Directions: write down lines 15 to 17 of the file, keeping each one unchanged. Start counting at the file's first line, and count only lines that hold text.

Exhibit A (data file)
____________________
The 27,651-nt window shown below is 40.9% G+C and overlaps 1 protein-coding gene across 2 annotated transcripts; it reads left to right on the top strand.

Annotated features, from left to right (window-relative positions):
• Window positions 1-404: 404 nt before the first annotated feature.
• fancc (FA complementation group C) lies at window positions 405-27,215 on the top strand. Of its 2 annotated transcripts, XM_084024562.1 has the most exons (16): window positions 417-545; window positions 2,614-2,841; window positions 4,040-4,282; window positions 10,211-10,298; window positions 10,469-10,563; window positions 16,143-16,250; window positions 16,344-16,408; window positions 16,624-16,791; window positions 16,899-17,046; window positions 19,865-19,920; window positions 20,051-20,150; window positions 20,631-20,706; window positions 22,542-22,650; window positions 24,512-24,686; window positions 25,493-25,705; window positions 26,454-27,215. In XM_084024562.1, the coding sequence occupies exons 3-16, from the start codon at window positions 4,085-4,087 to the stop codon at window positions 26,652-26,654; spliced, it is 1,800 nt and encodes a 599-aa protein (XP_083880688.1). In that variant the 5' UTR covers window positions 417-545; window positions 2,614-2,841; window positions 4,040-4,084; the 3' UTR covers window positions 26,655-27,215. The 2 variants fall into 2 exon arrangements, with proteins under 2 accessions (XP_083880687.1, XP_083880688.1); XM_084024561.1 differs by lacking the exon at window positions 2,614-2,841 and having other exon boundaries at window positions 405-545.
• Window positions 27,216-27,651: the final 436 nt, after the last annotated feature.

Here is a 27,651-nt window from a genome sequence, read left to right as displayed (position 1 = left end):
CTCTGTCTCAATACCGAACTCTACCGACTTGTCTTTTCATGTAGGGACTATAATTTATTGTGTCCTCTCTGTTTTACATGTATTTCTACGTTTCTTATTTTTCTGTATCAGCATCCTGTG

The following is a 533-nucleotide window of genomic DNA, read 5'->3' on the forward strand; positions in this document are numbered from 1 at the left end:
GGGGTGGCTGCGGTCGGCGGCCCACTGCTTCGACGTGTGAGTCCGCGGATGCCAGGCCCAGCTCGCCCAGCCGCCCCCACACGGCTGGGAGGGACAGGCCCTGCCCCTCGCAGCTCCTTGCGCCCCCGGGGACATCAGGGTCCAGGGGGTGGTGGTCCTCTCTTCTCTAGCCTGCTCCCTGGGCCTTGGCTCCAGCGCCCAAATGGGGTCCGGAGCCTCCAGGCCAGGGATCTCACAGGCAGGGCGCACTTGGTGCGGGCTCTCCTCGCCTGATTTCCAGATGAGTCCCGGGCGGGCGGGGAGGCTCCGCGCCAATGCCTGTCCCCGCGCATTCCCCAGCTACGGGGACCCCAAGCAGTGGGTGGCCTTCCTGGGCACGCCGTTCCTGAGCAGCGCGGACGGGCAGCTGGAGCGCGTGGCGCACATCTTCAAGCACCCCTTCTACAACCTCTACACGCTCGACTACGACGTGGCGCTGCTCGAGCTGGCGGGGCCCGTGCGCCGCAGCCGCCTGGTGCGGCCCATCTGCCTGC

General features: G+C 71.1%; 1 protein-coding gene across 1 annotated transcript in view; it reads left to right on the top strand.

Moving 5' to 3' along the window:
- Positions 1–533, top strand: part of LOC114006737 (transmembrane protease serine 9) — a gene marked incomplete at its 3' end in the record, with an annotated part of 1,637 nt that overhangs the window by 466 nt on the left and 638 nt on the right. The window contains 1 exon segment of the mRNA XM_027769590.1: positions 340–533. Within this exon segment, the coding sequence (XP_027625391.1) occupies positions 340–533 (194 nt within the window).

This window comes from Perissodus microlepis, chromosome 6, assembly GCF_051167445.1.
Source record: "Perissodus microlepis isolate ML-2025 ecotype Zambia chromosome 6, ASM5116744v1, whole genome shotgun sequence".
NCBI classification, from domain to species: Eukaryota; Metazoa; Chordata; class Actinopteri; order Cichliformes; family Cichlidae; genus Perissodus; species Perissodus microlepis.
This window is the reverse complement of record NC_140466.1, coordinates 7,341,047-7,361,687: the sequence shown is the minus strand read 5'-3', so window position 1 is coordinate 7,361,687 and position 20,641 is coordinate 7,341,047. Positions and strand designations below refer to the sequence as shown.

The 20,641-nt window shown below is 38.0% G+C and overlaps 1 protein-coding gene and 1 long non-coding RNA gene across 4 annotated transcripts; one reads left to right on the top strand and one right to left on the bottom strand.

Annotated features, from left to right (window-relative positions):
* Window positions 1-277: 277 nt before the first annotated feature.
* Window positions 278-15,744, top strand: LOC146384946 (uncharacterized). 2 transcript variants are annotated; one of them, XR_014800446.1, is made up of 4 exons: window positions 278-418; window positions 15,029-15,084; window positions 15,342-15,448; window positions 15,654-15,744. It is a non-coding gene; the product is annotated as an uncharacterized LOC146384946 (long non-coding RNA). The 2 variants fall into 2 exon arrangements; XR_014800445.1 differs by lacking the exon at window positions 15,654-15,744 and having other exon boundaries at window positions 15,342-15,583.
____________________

NCBI classification, from domain to species: Eukaryota; Metazoa; Chordata; class Actinopteri; order Cichliformes; family Cichlidae; genus Perissodus; species Perissodus microlepis.
This window is the reverse complement of record NC_140466.1, coordinates 7,341,047-7,361,687: the sequence shown is the minus strand read 5'-3', so window position 1 is coordinate 7,361,687 and position 20,641 is coordinate 7,341,047. Positions and strand designations below refer to the sequence as shown.

The 20,641-nt window shown below is 38.0% G+C and overlaps 1 protein-coding gene and 1 long non-coding RNA gene across 4 annotated transcripts; one reads left to right on the top strand and one right to left on the bottom strand.